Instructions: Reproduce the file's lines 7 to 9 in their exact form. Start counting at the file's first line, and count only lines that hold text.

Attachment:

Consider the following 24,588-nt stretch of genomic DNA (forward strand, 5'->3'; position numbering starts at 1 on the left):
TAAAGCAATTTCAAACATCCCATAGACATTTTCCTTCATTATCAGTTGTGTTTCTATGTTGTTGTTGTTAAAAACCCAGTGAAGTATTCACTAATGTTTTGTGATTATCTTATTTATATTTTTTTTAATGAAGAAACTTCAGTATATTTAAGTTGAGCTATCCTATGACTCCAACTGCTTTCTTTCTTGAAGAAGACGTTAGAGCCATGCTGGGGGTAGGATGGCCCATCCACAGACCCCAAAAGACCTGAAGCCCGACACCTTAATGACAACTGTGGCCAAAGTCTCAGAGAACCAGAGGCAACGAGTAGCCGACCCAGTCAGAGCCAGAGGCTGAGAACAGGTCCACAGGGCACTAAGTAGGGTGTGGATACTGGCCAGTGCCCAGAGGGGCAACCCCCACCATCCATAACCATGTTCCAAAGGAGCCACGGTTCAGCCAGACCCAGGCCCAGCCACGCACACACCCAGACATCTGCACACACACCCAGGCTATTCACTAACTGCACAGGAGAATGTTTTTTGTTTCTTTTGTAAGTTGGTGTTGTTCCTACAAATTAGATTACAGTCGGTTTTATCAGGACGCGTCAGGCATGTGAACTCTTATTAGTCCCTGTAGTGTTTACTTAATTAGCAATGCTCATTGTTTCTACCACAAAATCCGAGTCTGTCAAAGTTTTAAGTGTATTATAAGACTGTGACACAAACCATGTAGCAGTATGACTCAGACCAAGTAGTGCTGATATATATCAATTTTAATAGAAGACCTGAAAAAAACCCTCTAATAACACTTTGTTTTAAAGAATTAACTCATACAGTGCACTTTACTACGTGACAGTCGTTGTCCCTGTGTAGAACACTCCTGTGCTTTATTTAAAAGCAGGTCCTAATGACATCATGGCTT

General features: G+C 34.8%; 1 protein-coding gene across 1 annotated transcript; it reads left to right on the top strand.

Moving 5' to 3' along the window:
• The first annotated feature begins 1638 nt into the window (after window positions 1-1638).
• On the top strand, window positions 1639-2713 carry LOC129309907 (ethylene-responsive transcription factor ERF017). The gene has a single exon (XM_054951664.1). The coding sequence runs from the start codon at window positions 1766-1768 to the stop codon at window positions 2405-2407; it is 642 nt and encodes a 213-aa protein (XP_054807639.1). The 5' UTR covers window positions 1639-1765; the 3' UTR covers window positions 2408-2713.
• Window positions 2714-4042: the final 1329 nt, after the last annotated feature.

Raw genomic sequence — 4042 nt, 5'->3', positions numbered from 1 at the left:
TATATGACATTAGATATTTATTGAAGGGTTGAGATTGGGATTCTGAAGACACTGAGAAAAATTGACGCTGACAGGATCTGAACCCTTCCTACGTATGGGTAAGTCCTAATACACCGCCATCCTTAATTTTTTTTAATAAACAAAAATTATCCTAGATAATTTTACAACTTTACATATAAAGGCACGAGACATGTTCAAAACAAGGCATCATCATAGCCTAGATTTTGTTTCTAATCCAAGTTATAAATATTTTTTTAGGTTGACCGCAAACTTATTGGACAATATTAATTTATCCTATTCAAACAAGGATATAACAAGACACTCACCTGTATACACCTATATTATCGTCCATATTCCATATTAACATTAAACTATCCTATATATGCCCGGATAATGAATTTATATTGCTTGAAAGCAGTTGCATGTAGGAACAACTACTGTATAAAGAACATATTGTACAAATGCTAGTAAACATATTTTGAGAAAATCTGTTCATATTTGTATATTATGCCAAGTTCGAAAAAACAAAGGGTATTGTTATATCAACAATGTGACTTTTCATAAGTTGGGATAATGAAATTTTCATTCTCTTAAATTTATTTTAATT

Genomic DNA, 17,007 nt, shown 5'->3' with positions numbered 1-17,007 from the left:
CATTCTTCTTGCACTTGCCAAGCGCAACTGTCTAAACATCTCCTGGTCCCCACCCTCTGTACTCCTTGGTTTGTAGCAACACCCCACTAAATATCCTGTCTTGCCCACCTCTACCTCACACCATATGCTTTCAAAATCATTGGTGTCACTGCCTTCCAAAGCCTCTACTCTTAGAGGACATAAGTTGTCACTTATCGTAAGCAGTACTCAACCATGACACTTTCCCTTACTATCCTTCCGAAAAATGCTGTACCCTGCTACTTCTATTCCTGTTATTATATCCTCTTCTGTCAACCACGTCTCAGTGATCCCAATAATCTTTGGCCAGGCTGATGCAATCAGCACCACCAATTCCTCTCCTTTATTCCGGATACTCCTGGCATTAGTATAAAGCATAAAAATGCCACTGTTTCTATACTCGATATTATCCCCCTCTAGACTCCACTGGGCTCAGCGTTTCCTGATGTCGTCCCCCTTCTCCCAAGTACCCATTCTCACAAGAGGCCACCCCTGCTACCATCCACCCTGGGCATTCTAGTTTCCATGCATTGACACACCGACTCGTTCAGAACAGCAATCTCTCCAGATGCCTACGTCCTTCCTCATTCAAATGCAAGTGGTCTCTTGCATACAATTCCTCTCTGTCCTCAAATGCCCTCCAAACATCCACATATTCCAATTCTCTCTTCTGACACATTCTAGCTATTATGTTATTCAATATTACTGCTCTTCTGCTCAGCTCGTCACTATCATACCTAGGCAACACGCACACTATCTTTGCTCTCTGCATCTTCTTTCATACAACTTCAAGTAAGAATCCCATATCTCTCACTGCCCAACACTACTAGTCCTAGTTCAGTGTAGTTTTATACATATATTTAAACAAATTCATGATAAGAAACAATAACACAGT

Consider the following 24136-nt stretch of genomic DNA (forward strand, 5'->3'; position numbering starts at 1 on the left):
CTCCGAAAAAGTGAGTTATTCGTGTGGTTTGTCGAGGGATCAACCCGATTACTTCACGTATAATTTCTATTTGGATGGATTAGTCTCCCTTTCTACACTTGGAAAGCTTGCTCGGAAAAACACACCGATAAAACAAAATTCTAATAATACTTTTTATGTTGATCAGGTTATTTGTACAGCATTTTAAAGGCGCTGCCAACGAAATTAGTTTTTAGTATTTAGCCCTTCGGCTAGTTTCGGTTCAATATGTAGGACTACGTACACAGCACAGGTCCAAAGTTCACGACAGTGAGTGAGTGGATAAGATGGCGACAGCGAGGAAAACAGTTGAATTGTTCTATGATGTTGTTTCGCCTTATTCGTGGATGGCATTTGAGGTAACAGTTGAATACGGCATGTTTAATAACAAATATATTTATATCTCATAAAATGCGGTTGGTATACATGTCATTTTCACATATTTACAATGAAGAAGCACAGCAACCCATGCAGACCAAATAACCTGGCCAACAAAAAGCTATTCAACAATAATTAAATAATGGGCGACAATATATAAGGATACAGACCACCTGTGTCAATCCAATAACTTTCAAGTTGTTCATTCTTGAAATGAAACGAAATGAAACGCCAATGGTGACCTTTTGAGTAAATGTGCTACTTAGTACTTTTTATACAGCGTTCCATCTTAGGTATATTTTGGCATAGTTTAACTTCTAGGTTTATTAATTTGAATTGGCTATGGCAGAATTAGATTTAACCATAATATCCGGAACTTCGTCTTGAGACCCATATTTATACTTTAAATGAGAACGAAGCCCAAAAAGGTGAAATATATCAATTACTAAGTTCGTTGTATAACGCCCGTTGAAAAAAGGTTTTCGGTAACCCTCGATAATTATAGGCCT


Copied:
• Window positions 2714-4042: the final 1329 nt, after the last annotated feature.

Raw genomic sequence — 4042 nt, 5'->3', positions numbered from 1 at the left:
TATATGACATTAGATATTTATTGAAGGGTTGAGATTGGGATTCTGAAGACACTGAGAAAAATTGACGCTGACAGGATCTGAACCCTTCCTACGTATGGGTAAGTCCTAATACACCGCCATCCTTAATTTTTTTTAATAAACAAAAATTATCCTAGATAATTTTACAACTTTACATATAAAGGCACGAGACATGTTCAAAACAAGGCATCATCATAGCCTAGATTTTGTTTCTAATCCAAGTTATAAATATTTTTTTAGGTTGACCGCAAACTTATTGGACAATATTAATTTATCCTATTCAAACAAGGATATAACAAGACACTCACCTGTATACACCTATATTATCGTCCATATTCCATATTAACATTAAACTATCCTATATATGCCCGGATAATGAATTTATATTGCTTGAAAGCAGTTGCATGTAGGAACAACTACTGTATAAAGAACATATTGTACAAATGCTAGTAAACATATTTTGAGAAAATCTGTTCATATTTGTATATTATGCCAAGTTCGAAAAAACAAAGGGTATTGTTATATCAACAATGTGACTTTTCATAAGTTGGGATAATGAAATTTTCATTCTCTTAAATTTATTTTAATT